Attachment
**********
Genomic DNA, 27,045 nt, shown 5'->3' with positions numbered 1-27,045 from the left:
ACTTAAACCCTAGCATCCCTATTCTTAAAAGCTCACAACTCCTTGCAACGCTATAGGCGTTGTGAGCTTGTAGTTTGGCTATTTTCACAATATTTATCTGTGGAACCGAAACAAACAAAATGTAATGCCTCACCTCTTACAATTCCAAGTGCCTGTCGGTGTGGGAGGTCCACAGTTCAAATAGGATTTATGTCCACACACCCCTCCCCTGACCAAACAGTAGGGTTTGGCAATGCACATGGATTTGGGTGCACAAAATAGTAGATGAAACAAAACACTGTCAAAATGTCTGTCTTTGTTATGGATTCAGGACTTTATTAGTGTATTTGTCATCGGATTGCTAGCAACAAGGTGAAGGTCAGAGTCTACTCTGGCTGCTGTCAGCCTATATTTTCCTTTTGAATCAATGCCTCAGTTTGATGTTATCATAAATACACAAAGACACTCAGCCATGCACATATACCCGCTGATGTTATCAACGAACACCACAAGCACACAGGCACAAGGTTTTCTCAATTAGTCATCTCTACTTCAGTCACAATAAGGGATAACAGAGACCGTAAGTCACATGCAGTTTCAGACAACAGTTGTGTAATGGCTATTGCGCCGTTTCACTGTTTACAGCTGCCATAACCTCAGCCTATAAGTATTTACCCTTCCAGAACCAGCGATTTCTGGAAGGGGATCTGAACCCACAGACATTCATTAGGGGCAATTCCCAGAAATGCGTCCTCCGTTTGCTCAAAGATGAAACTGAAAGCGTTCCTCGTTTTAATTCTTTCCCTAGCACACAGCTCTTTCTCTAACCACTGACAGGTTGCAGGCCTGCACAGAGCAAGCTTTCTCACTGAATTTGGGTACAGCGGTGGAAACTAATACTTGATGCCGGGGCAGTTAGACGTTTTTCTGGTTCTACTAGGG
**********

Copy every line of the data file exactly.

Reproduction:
Genomic DNA, 27,045 nt, shown 5'->3' with positions numbered 1-27,045 from the left:
ACTTAAACCCTAGCATCCCTATTCTTAAAAGCTCACAACTCCTTGCAACGCTATAGGCGTTGTGAGCTTGTAGTTTGGCTATTTTCACAATATTTATCTGTGGAACCGAAACAAACAAAATGTAATGCCTCACCTCTTACAATTCCAAGTGCCTGTCGGTGTGGGAGGTCCACAGTTCAAATAGGATTTATGTCCACACACCCCTCCCCTGACCAAACAGTAGGGTTTGGCAATGCACATGGATTTGGGTGCACAAAATAGTAGATGAAACAAAACACTGTCAAAATGTCTGTCTTTGTTATGGATTCAGGACTTTATTAGTGTATTTGTCATCGGATTGCTAGCAACAAGGTGAAGGTCAGAGTCTACTCTGGCTGCTGTCAGCCTATATTTTCCTTTTGAATCAATGCCTCAGTTTGATGTTATCATAAATACACAAAGACACTCAGCCATGCACATATACCCGCTGATGTTATCAACGAACACCACAAGCACACAGGCACAAGGTTTTCTCAATTAGTCATCTCTACTTCAGTCACAATAAGGGATAACAGAGACCGTAAGTCACATGCAGTTTCAGACAACAGTTGTGTAATGGCTATTGCGCCGTTTCACTGTTTACAGCTGCCATAACCTCAGCCTATAAGTATTTACCCTTCCAGAACCAGCGATTTCTGGAAGGGGATCTGAACCCACAGACATTCATTAGGGGCAATTCCCAGAAATGCGTCCTCCGTTTGCTCAAAGATGAAACTGAAAGCGTTCCTCGTTTTAATTCTTTCCCTAGCACACAGCTCTTTCTCTAACCACTGACAGGTTGCAGGCCTGCACAGAGCAAGCTTTCTCACTGAATTTGGGTACAGCGGTGGAAACTAATACTTGATGCCGGGGCAGTTAGACGTTTTTCTGGTTCTACTAGGG